The society that molds all of its surroundings has developed a special technique for shaping its very territory, the solid ground of this collection of tasks. Urbanism is capitalism’s seizure of the natural and human environment; developing logically into absolute domination, capitalism can and must now remake the totality of space into its own setting.
The capitalist need which is satisfied by urbanism in the form of a visible freezing of life can be expressed in Hegelian terms as the absolute predominance of “the peaceful coexistence of space” over “the restless becoming in the passage of time.”
If all the technical forces of capitalism must be understood as tools for the making of separations, in the case of urbanism we are dealing with the equipment at the basis of these technical forces, with the treatment of the ground that suits their deployment, with the very technique of separation.
Urbanism is the modern fulfillment of the uninterrupted task which safeguards class power: the preservation of the atomization of workers who had been dangerously brought together by urban conditions of production. The constant struggle that had to be waged against every possible form of their coming together discovers its favored field in urbanism. After the experiences of the French Revolution, the efforts of all established powers to increase the means of maintaining order in the streets finally culminates in the suppression of the street. “With the present means of long-distance mass communication, sprawling isolation has proved an even more effective method of keeping a population under control,” says Lewis Mumford in The City in History, describing “henceforth a one-way world.” But the general movement of isolation, which is the reality of urbanism, must also include a controlled reintegration of workers depending on the needs of production and consumption that can be planned. Integration into the system requires that isolated individuals be recaptured and isolated together: factories and halls of culture, tourist resorts and housing developments are expressly organized to serve this pseudo-community that follows the isolated individual right into the family cell. The widespread use of receivers of the spectacular message enables the individual to fill his isolation with the dominant images–images which derive their power precisely from this isolation.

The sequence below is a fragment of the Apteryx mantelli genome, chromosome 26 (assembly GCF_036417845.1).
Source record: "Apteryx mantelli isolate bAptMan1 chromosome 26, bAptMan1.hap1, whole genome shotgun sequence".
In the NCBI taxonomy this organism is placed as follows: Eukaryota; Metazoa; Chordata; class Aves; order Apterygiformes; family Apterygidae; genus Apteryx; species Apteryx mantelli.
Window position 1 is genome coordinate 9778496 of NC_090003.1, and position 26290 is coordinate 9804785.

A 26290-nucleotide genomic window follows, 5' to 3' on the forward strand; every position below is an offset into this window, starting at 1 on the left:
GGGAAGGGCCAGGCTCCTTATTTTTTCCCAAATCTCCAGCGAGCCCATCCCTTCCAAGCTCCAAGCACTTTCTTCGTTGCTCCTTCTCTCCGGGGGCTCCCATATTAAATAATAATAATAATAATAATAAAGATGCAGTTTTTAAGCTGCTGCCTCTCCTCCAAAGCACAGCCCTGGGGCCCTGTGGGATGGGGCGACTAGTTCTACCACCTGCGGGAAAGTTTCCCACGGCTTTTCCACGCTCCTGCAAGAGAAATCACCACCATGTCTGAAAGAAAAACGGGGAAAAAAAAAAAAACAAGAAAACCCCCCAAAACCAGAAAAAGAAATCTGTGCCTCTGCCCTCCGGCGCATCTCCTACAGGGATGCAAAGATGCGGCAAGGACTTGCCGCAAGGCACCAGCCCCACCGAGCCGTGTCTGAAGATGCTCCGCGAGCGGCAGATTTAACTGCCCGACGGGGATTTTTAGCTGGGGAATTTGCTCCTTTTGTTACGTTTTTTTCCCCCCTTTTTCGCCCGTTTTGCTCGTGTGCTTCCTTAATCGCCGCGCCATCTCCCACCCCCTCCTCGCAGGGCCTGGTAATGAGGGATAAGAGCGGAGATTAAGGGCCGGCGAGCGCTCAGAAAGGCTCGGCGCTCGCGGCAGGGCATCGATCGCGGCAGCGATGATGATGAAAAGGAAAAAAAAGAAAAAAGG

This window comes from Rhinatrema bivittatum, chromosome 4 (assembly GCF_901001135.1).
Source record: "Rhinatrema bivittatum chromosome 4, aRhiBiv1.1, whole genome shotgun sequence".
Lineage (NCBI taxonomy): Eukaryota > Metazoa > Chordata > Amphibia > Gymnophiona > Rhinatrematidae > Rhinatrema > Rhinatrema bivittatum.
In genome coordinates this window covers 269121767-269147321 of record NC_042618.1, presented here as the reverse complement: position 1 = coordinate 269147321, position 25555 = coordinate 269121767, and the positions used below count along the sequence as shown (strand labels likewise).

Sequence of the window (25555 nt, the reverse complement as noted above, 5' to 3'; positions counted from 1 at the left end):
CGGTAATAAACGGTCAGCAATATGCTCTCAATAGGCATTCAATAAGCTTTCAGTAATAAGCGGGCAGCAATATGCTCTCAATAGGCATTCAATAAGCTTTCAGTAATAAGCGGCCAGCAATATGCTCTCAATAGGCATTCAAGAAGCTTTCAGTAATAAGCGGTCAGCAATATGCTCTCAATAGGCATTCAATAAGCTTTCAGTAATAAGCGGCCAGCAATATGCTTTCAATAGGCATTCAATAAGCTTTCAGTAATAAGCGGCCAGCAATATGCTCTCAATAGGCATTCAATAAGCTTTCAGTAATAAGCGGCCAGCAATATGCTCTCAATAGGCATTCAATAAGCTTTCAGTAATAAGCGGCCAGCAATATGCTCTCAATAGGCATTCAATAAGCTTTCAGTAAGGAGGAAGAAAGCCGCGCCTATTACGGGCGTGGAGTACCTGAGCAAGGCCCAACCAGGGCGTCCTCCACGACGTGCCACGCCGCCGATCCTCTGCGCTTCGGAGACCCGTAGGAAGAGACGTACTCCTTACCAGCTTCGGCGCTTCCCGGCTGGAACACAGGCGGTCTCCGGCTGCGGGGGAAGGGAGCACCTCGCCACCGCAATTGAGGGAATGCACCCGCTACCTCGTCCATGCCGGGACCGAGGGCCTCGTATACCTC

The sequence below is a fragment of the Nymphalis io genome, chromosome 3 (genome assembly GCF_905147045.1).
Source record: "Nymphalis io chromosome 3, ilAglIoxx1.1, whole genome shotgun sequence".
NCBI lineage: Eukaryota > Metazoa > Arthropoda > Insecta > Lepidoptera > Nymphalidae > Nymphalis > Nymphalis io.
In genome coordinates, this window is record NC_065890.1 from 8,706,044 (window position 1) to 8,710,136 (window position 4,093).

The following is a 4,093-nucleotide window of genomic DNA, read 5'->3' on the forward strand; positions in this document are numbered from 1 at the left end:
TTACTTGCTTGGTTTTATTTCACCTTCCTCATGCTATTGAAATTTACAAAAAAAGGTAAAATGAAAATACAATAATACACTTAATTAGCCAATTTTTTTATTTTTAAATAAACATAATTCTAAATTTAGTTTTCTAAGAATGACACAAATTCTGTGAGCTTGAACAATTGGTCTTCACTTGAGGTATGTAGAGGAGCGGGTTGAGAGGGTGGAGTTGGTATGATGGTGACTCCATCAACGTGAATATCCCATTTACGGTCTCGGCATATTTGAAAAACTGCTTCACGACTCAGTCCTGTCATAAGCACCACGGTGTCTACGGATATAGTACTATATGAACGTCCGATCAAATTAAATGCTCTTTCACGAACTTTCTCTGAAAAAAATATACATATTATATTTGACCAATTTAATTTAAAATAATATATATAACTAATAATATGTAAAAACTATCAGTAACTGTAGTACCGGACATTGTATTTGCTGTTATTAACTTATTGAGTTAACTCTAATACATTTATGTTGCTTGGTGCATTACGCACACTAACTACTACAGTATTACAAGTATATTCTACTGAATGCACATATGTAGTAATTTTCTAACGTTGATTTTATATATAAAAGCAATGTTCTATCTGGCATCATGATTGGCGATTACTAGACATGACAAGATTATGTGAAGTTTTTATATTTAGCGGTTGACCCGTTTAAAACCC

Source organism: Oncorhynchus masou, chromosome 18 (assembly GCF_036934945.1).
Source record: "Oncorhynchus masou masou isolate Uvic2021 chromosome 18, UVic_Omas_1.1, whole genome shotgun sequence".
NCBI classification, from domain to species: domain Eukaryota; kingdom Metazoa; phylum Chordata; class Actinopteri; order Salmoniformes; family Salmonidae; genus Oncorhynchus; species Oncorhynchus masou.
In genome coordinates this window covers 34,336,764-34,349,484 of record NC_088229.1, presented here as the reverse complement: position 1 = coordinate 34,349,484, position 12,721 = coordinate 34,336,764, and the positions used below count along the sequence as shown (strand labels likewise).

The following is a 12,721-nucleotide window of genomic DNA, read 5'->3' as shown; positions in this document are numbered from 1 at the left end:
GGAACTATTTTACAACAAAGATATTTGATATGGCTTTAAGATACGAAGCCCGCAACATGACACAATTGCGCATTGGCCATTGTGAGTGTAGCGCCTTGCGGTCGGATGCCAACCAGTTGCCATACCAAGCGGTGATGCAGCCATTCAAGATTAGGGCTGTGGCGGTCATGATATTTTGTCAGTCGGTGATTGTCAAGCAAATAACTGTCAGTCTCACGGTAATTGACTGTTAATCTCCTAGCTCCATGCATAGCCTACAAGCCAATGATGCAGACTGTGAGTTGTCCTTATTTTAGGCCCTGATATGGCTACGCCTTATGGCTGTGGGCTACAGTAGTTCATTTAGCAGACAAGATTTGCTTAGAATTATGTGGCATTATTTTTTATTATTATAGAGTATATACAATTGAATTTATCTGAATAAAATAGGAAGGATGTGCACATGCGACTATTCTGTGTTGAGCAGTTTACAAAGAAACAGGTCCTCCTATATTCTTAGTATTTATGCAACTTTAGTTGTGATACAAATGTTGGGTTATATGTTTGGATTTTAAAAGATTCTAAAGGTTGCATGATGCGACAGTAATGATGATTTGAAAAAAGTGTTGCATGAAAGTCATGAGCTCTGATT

For the first time a new architecture, which in all previous epochs had been reserved for the satisfaction of the ruling classes, is directly aimed at the poor. The formal poverty and the gigantic spread of this new living experience both come from its mass character, which is implicit in its purpose and in modern conditions of construction. Authoritarian decision, which abstractly organizes territory into territory of abstraction, is obviously at the heart of these modern conditions of construction. The same architecture appears in all industrializing countries that are backward in this respect, as a suitable terrain for the new type of social existence which is to be implanted there. The threshold crossed by the growth of society’s material power alongside the lag in the conscious domination of this power, are displayed as clearly by urbanism as by problems of thermonuclear armament or of birth control (where the possibility of manipulating heredity has already been reached).
The present is already the time of the self-destruction of the urban milieu. The explosion of cities which cover the countryside with “formless masses of urban residues” (Lewis Mumford) is directly regulated by the imperatives of consumption. The dictatorship of the automobile, pilot-product of the first phase of commodity abundance, has been stamped into the environment with the domination of the freeway, which dislocates old urban centers and requires an ever-larger dispersion. At the same time, stages of incomplete reorganization of the urban fabric polarize temporarily around “distribution factories,” enormous shopping centers built on the bare ground of parking lots; and these temples of frenzied consumption, after bringing about a partial rearrangement of congestion, themselves flee within the centrifugal movement which rejects them as soon as they in turn become overburdened secondary centers. But the technical organization of consumption is only the first element of the general dissolution which has led the city to the point of consuming itself.